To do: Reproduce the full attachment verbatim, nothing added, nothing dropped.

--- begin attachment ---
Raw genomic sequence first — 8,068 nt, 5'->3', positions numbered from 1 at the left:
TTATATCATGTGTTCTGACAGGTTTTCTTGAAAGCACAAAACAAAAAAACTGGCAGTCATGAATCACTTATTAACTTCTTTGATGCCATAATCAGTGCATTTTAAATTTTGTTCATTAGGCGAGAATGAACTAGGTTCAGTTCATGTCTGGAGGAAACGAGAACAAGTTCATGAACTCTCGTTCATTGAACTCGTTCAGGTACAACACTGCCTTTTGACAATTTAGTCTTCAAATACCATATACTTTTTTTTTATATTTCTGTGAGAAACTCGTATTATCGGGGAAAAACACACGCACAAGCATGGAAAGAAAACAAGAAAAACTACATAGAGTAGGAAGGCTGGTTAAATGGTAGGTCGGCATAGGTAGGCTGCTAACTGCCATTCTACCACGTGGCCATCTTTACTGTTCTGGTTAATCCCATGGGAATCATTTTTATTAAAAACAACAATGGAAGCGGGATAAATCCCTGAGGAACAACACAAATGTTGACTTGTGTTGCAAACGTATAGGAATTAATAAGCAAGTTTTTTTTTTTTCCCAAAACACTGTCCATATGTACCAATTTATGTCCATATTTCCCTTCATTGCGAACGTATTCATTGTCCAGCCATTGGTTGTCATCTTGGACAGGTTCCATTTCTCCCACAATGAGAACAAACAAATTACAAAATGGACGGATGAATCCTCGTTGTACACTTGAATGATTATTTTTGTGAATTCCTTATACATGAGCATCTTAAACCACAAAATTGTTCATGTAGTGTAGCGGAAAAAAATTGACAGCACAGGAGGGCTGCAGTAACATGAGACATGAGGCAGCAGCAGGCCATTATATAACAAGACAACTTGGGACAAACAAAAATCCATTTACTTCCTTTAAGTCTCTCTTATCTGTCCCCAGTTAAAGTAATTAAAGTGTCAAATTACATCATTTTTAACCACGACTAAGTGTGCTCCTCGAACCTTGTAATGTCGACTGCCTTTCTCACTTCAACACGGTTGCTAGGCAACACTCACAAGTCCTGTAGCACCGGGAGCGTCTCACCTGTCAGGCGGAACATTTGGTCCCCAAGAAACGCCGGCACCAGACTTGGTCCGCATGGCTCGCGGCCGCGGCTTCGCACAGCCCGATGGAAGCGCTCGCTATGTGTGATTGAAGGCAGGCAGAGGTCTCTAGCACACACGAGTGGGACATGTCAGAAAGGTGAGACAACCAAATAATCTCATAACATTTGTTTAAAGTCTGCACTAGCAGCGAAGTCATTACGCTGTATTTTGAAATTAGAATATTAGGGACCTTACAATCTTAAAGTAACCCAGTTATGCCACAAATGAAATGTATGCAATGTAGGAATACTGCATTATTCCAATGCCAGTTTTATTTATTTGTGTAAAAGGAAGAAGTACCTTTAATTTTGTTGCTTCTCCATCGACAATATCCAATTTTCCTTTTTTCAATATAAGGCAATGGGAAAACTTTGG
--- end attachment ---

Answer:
Raw genomic sequence first — 8,068 nt, 5'->3', positions numbered from 1 at the left:
TTATATCATGTGTTCTGACAGGTTTTCTTGAAAGCACAAAACAAAAAAACTGGCAGTCATGAATCACTTATTAACTTCTTTGATGCCATAATCAGTGCATTTTAAATTTTGTTCATTAGGCGAGAATGAACTAGGTTCAGTTCATGTCTGGAGGAAACGAGAACAAGTTCATGAACTCTCGTTCATTGAACTCGTTCAGGTACAACACTGCCTTTTGACAATTTAGTCTTCAAATACCATATACTTTTTTTTTATATTTCTGTGAGAAACTCGTATTATCGGGGAAAAACACACGCACAAGCATGGAAAGAAAACAAGAAAAACTACATAGAGTAGGAAGGCTGGTTAAATGGTAGGTCGGCATAGGTAGGCTGCTAACTGCCATTCTACCACGTGGCCATCTTTACTGTTCTGGTTAATCCCATGGGAATCATTTTTATTAAAAACAACAATGGAAGCGGGATAAATCCCTGAGGAACAACACAAATGTTGACTTGTGTTGCAAACGTATAGGAATTAATAAGCAAGTTTTTTTTTTTTCCCAAAACACTGTCCATATGTACCAATTTATGTCCATATTTCCCTTCATTGCGAACGTATTCATTGTCCAGCCATTGGTTGTCATCTTGGACAGGTTCCATTTCTCCCACAATGAGAACAAACAAATTACAAAATGGACGGATGAATCCTCGTTGTACACTTGAATGATTATTTTTGTGAATTCCTTATACATGAGCATCTTAAACCACAAAATTGTTCATGTAGTGTAGCGGAAAAAAATTGACAGCACAGGAGGGCTGCAGTAACATGAGACATGAGGCAGCAGCAGGCCATTATATAACAAGACAACTTGGGACAAACAAAAATCCATTTACTTCCTTTAAGTCTCTCTTATCTGTCCCCAGTTAAAGTAATTAAAGTGTCAAATTACATCATTTTTAACCACGACTAAGTGTGCTCCTCGAACCTTGTAATGTCGACTGCCTTTCTCACTTCAACACGGTTGCTAGGCAACACTCACAAGTCCTGTAGCACCGGGAGCGTCTCACCTGTCAGGCGGAACATTTGGTCCCCAAGAAACGCCGGCACCAGACTTGGTCCGCATGGCTCGCGGCCGCGGCTTCGCACAGCCCGATGGAAGCGCTCGCTATGTGTGATTGAAGGCAGGCAGAGGTCTCTAGCACACACGAGTGGGACATGTCAGAAAGGTGAGACAACCAAATAATCTCATAACATTTGTTTAAAGTCTGCACTAGCAGCGAAGTCATTACGCTGTATTTTGAAATTAGAATATTAGGGACCTTACAATCTTAAAGTAACCCAGTTATGCCACAAATGAAATGTATGCAATGTAGGAATACTGCATTATTCCAATGCCAGTTTTATTTATTTGTGTAAAAGGAAGAAGTACCTTTAATTTTGTTGCTTCTCCATCGACAATATCCAATTTTCCTTTTTTCAATATAAGGCAATGGGAAAACTTTGG